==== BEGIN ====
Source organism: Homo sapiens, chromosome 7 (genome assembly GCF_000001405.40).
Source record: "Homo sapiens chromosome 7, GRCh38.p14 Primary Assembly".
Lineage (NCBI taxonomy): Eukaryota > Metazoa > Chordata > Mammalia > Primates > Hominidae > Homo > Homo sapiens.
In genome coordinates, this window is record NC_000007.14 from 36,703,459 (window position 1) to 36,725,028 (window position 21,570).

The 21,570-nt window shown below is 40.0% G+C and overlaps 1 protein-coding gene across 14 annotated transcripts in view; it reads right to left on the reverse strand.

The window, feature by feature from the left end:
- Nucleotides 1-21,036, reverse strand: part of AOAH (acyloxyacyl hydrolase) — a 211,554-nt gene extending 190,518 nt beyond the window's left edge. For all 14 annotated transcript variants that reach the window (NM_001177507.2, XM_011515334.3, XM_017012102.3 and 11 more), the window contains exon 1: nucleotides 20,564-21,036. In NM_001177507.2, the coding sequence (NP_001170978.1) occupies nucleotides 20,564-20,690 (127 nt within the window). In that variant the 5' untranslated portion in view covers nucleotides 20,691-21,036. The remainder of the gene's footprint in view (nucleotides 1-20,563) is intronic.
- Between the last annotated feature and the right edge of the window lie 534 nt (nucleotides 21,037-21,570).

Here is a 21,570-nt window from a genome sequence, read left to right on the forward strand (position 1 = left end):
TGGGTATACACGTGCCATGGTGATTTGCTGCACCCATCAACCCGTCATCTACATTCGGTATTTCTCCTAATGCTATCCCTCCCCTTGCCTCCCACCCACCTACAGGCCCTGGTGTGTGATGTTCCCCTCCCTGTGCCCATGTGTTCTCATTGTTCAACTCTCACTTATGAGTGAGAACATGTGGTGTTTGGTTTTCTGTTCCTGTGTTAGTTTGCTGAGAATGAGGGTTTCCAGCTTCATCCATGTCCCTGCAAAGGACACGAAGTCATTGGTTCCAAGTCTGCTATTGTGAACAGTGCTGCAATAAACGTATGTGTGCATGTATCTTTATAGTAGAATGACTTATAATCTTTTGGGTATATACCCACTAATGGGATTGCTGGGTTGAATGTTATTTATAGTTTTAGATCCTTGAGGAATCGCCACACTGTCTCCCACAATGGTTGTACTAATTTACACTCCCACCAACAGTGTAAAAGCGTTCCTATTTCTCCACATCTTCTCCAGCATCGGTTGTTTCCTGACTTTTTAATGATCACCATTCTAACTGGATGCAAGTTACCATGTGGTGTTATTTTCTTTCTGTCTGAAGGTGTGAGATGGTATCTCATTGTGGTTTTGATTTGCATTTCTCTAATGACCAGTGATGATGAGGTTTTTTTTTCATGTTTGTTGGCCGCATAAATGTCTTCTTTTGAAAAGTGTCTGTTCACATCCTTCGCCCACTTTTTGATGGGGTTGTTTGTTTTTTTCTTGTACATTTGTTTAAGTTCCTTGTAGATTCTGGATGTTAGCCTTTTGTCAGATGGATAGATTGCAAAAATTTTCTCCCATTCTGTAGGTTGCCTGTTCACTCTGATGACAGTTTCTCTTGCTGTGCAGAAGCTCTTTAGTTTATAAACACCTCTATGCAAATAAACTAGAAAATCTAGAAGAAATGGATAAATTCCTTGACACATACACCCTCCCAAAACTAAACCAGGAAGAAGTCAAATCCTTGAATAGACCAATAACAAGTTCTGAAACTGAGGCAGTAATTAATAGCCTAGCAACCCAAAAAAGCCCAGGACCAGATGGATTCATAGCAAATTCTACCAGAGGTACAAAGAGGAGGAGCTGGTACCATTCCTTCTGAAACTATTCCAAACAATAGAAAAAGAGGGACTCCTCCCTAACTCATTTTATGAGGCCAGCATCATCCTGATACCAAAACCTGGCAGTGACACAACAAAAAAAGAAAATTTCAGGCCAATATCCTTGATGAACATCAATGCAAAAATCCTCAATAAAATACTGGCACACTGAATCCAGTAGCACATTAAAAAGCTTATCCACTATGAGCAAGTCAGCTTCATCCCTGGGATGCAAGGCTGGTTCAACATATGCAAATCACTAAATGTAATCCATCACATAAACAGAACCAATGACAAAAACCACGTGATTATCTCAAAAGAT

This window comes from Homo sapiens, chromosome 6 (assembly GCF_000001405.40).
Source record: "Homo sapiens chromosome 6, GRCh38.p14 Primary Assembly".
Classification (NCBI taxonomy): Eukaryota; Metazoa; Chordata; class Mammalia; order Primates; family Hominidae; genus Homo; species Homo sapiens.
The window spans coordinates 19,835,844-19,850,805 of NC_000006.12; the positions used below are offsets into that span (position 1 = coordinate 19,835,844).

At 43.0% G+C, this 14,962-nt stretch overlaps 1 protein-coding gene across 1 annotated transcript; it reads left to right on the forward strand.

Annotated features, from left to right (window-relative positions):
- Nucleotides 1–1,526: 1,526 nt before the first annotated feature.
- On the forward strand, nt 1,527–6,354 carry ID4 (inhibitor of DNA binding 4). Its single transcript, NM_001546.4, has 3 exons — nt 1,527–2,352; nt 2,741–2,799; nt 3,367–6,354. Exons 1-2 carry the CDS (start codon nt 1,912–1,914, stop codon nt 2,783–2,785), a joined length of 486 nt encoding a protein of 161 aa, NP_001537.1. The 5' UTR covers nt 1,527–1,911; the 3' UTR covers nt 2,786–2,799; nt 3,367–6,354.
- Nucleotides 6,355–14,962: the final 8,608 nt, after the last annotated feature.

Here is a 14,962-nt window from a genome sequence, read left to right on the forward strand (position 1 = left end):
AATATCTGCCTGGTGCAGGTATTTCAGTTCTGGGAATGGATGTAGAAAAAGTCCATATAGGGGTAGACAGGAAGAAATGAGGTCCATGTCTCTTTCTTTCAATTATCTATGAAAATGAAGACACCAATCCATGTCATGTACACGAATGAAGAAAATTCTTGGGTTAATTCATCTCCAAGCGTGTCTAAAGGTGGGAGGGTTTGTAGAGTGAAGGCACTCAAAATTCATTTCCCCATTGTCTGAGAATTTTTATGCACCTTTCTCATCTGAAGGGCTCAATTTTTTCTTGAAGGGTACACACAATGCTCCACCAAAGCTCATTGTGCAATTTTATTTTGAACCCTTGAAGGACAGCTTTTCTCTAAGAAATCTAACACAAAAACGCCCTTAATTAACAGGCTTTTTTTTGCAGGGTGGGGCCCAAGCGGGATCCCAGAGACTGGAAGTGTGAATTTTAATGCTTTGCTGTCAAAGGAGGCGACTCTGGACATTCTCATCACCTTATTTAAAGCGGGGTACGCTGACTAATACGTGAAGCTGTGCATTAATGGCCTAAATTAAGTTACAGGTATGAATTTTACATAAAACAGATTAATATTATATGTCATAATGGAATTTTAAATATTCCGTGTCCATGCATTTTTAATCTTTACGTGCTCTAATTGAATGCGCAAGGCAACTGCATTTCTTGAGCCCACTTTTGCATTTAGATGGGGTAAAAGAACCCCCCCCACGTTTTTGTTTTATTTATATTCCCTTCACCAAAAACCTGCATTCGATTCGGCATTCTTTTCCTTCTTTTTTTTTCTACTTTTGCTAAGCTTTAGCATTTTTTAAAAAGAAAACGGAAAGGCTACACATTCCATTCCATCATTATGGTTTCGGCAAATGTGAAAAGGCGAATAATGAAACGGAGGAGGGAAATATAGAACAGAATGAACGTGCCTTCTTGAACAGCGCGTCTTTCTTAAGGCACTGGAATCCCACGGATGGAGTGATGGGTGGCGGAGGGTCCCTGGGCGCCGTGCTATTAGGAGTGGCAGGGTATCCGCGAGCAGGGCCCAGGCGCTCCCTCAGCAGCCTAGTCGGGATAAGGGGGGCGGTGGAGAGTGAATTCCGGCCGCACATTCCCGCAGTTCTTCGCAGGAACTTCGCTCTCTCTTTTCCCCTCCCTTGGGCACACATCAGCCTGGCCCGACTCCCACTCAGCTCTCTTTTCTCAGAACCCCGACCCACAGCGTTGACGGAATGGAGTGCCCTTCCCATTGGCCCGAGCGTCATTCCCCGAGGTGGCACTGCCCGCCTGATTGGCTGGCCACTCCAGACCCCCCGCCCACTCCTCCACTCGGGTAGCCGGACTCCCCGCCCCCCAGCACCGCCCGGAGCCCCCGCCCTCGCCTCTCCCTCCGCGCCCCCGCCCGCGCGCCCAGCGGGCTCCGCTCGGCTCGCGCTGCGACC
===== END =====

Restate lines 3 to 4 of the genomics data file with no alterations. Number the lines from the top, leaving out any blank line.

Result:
Lineage (NCBI taxonomy): Eukaryota > Metazoa > Chordata > Mammalia > Primates > Hominidae > Homo > Homo sapiens.
In genome coordinates, this window is record NC_000007.14 from 36,703,459 (window position 1) to 36,725,028 (window position 21,570).